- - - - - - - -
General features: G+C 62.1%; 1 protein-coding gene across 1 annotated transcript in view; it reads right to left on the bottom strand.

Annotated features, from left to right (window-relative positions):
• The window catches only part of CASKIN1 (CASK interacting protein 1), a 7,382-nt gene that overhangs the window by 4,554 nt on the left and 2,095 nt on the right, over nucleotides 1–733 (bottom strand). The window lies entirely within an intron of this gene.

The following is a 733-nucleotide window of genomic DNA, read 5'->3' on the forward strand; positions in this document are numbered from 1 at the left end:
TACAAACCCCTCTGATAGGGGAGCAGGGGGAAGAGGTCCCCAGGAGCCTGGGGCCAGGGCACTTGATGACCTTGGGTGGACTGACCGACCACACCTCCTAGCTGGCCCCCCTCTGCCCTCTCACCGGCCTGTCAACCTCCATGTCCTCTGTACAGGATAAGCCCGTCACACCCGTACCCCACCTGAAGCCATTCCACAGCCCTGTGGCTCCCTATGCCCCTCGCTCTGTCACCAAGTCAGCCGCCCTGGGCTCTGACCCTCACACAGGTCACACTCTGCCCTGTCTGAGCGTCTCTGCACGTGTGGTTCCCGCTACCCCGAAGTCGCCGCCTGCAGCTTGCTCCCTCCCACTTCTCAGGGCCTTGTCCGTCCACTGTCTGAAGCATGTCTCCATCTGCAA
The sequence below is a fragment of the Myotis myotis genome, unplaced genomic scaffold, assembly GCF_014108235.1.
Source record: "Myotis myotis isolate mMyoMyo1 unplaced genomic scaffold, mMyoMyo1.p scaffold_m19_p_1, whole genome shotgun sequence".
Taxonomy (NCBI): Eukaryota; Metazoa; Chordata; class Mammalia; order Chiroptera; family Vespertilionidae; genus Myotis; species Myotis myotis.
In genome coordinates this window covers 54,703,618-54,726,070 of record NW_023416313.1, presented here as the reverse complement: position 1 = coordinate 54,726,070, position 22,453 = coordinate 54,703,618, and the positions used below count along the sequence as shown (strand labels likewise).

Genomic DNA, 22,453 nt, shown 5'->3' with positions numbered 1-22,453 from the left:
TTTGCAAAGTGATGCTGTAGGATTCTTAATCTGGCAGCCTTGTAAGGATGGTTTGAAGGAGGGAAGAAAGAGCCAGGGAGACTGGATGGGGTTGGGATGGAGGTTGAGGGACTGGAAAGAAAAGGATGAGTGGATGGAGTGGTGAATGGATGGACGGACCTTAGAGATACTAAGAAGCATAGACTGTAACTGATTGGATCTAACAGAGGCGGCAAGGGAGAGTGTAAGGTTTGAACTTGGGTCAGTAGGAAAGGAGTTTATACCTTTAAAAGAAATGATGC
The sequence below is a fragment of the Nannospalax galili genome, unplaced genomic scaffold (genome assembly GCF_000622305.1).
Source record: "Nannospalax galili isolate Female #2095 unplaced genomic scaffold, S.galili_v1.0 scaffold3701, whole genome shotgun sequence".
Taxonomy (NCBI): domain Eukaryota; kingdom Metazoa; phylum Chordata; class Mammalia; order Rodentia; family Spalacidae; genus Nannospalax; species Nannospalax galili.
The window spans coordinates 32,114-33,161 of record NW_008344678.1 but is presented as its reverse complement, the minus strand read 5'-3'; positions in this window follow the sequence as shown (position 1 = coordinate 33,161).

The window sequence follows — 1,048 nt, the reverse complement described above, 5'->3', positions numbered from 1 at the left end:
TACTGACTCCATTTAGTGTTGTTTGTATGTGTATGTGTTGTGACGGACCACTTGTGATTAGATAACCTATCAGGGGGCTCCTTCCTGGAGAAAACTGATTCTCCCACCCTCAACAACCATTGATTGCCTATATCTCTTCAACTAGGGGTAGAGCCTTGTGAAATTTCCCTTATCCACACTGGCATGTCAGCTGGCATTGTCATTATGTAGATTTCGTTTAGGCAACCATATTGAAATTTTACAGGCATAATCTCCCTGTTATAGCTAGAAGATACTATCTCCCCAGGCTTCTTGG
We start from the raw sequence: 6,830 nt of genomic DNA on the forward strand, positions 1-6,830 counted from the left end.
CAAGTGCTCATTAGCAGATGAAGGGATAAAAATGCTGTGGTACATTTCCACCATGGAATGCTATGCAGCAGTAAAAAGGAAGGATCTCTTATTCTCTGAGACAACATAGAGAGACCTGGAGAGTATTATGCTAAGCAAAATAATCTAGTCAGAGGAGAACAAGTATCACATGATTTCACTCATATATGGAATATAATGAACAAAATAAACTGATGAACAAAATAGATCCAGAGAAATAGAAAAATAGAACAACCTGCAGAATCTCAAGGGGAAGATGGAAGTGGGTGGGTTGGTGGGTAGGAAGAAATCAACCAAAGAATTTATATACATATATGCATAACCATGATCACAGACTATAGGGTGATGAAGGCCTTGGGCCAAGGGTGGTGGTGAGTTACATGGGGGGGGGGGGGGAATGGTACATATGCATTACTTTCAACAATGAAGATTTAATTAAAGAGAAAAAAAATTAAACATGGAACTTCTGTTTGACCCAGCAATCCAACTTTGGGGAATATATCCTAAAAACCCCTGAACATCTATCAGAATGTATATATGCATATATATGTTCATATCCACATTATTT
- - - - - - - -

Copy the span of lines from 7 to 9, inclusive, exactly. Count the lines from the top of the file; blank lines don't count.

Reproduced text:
Source record: "Myotis myotis isolate mMyoMyo1 unplaced genomic scaffold, mMyoMyo1.p scaffold_m19_p_1, whole genome shotgun sequence".
Taxonomy (NCBI): Eukaryota; Metazoa; Chordata; class Mammalia; order Chiroptera; family Vespertilionidae; genus Myotis; species Myotis myotis.
In genome coordinates this window covers 54,703,618-54,726,070 of record NW_023416313.1, presented here as the reverse complement: position 1 = coordinate 54,726,070, position 22,453 = coordinate 54,703,618, and the positions used below count along the sequence as shown (strand labels likewise).